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Exposure to traffic-related particulate matter (PM) has been associated with adverse respiratory health outcomes in children. Diesel exhaust particles (DEPs) are a local driver of urban fine PM [aerodynamic diameter ≤ 2.5 μm (PM2.5)]; however, evidence linking ambient DEP exposure to acute respiratory symptoms is relatively sparse, and susceptibilities of urban and asthmatic children are inadequately characterized.
We examined associations of daily ambient black carbon (BC) concentrations, a DEP indicator, with daily respiratory symptoms among asthmatic and nonasthmatic adolescents in New York City (NYC) and a nearby suburban community.
BC and PM2.5 were monitored continuously outside three NYC high schools and one suburban high school for 4–6 weeks, and daily symptom data were obtained from 249 subjects (57 asthmatics, 192 nonasthmatics) using diaries. Associations between pollutants and symptoms were characterized using multilevel generalized linear mixed models, and modification by urban residence and asthma status were examined.
Increases in BC were associated with increased wheeze, shortness of breath, and chest tightness. Multiple lags of nitrogen dioxide (NO2) exposure were associated with symptoms. For several symptoms, associations with BC and NO2 were significantly larger in magnitude among urban subjects and asthmatics compared with suburban subjects and nonasthmatics, respectively. PM2.5 was not consistently associated with increases in symptoms.
Acute exposures to traffic-related pollutants such as DEPs and/or NO2 may contribute to increased respiratory morbidity among adolescents, and urban residents and asthmatics may be at increased risk. The findings provide support for developing additional strategies to reduce diesel emissions further, especially in populations susceptible because of environment or underlying respiratory disease.
Growing epidemiologic evidence indicates that long-term exposure to traffic-related air pollution, particularly diesel exhaust particles (DEPs), is associated with higher prevalence of asthma and chronic respiratory symptoms (Kim et al. 2004; McConnell et al. 2006). One key longitudinal study observed that exposures to traffic-related pollutants such as elemental carbon (EC), nitrogen dioxide (NO2), acid vapor, and fine particulate matter [PM; aerodynamic diameter ≤ 2.5 μm (PM2.5)] were associated with deficits in lung function growth between 10 and 18 years of age (Gauderman et al. 2004). More recently, geographic indicators such as roadway proximity have been associated with frequency of asthma exacerbation (Chang et al. 2009) and with development of allergic sensitization and chronic respiratory symptoms in birth cohort studies (Morgenstern et al. 2008; Ryan et al. 2007). Studies have also demonstrated that shorter-term increases in ambient traffic-related particles exacerbate asthma and increase airway inflammation in children with asthma (Delfino et al. 2006, 2008; Gent et al. 2009; Hirshon et al. 2008). The relative effects of ambient DEP exposure on acute respiratory morbidity in healthy children are less well understood.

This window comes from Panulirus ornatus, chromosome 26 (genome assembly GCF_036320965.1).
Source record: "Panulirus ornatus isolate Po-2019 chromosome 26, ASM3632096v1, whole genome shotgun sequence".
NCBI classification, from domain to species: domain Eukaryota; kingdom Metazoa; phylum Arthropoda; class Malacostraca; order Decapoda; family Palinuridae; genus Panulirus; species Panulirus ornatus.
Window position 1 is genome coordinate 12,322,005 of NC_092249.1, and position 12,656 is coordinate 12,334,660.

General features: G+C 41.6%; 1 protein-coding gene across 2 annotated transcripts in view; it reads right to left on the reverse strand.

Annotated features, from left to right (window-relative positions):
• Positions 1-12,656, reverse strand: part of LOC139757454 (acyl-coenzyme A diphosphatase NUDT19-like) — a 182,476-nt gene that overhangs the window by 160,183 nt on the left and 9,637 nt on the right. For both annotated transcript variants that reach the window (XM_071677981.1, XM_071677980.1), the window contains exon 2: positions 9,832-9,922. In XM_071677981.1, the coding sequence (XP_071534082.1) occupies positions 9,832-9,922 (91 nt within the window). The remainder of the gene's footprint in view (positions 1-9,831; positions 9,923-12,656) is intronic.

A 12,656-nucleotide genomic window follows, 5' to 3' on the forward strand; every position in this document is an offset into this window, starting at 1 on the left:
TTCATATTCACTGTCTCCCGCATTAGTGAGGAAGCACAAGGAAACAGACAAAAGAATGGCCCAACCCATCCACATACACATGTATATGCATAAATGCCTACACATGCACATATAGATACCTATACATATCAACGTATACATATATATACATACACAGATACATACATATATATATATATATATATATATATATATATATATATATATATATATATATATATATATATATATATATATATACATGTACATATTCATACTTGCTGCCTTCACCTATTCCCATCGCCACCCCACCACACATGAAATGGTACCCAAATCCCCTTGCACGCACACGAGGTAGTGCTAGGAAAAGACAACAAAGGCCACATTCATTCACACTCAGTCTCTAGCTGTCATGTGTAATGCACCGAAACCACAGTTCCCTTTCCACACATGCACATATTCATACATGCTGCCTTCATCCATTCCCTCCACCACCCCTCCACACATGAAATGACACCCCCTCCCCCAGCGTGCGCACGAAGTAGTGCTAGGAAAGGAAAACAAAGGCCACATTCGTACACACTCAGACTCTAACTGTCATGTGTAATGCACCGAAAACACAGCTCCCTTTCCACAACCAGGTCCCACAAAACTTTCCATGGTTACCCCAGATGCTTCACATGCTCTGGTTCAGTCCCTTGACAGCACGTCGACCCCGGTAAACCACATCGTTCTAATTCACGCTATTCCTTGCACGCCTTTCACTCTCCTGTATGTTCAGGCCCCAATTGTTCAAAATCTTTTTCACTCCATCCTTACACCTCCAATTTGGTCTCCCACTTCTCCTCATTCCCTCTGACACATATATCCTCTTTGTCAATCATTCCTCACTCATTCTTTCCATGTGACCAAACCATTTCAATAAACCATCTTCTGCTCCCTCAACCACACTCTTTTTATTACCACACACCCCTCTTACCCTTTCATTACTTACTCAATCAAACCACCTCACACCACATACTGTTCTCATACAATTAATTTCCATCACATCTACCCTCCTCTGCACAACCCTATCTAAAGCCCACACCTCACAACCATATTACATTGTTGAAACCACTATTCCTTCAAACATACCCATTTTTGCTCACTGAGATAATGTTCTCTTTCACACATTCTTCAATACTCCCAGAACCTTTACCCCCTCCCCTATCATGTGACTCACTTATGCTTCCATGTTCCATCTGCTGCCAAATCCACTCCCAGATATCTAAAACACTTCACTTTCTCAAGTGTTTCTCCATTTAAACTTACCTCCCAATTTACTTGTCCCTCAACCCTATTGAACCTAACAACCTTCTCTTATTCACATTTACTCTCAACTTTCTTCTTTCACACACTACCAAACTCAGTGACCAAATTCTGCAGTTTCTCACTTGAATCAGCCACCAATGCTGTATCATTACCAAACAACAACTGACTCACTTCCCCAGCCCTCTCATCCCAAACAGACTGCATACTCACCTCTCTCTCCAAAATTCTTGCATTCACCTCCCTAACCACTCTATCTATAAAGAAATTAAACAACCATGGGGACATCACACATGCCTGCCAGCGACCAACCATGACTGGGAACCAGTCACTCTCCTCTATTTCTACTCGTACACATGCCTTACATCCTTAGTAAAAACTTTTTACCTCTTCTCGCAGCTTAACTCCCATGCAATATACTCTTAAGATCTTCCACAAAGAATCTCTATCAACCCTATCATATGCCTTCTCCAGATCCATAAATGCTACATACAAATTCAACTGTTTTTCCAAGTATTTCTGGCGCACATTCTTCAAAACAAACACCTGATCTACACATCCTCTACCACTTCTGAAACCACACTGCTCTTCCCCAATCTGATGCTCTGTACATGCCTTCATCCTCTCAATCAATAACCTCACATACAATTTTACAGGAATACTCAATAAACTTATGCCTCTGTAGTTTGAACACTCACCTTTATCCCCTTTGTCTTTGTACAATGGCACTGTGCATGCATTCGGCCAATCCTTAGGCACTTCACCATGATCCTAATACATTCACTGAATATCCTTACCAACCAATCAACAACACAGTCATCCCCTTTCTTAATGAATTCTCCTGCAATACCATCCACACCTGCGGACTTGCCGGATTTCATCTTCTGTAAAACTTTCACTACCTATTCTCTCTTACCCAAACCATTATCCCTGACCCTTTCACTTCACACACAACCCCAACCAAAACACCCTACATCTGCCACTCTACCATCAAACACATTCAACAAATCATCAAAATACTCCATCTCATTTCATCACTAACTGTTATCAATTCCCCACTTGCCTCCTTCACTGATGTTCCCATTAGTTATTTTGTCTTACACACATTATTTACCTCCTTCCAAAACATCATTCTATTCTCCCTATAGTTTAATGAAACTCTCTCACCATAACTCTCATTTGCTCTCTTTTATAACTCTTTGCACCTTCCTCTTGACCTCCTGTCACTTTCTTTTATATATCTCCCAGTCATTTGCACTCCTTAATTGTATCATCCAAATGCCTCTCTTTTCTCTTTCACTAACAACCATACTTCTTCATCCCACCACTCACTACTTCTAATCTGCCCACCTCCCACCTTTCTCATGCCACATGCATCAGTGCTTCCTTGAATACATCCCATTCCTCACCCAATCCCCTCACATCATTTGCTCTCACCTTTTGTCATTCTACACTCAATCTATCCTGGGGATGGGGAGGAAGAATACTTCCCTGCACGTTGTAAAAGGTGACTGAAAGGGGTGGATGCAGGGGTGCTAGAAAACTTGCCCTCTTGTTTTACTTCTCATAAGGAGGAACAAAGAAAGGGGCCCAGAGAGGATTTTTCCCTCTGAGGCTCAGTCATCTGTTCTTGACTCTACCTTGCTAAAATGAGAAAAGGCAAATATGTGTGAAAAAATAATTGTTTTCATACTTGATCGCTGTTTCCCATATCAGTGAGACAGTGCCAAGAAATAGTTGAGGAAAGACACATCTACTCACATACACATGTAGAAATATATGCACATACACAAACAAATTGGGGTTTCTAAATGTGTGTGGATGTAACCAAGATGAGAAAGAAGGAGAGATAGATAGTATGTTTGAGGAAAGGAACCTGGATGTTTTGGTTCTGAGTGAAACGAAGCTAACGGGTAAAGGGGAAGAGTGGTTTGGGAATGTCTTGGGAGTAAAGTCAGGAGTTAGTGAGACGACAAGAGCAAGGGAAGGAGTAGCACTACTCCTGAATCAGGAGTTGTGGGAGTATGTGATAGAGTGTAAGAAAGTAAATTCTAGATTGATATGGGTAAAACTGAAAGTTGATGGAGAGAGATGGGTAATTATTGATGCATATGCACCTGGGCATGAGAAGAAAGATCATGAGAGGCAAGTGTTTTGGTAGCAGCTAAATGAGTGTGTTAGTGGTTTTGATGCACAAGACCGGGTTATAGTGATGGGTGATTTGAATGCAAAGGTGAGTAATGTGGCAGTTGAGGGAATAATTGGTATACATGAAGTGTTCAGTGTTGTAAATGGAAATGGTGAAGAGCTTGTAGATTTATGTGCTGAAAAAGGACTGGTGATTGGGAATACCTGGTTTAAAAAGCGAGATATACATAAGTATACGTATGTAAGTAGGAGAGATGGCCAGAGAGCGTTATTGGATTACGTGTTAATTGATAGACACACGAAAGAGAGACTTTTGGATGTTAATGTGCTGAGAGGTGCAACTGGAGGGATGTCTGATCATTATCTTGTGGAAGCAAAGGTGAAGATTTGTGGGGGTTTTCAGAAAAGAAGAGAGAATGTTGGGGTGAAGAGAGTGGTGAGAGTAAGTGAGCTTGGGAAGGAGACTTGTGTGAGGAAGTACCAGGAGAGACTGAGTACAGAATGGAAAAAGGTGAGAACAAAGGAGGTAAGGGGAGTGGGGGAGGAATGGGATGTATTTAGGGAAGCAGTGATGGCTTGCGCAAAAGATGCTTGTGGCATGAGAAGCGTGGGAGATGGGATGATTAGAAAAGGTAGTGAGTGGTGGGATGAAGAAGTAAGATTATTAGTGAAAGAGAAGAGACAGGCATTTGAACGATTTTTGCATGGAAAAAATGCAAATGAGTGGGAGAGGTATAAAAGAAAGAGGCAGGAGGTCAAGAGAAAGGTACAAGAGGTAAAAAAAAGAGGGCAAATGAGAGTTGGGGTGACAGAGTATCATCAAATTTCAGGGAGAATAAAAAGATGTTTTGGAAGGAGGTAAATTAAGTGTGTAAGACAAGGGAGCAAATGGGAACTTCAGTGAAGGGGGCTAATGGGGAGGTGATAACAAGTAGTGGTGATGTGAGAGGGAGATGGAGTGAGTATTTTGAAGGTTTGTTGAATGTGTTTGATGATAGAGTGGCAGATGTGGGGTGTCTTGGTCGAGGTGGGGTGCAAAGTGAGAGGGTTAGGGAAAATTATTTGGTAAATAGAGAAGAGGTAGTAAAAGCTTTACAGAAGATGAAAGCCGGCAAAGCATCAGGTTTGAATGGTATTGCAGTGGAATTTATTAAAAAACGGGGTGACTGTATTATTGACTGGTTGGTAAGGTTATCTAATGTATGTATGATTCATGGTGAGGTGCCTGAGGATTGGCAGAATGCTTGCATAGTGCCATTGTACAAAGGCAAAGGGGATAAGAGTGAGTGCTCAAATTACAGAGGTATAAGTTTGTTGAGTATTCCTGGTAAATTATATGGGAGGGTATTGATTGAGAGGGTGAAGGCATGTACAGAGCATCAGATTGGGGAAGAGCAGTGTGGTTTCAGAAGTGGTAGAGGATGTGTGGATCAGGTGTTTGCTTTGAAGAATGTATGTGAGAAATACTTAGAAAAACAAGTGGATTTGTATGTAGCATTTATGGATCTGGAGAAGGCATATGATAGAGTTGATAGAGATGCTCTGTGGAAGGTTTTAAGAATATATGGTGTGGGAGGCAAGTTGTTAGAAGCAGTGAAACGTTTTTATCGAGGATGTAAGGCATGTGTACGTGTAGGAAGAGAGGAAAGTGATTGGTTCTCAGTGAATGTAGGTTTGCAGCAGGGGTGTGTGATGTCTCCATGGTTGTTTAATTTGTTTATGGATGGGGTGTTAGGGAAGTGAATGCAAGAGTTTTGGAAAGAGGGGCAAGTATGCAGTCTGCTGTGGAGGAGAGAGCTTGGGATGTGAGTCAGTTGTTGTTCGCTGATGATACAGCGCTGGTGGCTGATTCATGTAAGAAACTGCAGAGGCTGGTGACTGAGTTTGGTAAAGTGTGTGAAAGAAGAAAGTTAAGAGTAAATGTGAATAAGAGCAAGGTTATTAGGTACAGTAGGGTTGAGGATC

Urban and suburban disparities in prevalence and acute exacerbation of asthma are well documented (Aligne et al. 2000; Bryant-Stephens 2009). Asthma hospitalization rates for children and young adults are higher in New York City (NYC) than in surrounding suburbs (New York State Department of Health 2007) and are higher in NYC communities with greater numbers of diesel emission sources, such as major trucking thoroughfares and bus depots (Lena et al. 2002; Tonne et al. 2004). Air pollution, allergens, socioeconomic status, ethnicity, health care inequalities, and psychosocial stressors have been implicated as risk factors for the disproportionate burdens of asthma prevalence and morbidity among urban children (Bryant-Stephens 2009). The interrelationships among urban residence, ambient DEP exposure, acute respiratory symptoms, and susceptibility of asthmatics are not well characterized, and assessment of health risks associated with acute DEP exposures has been impeded by the lack of exposure data at fine temporal and spatial resolution in urban and suburban communities.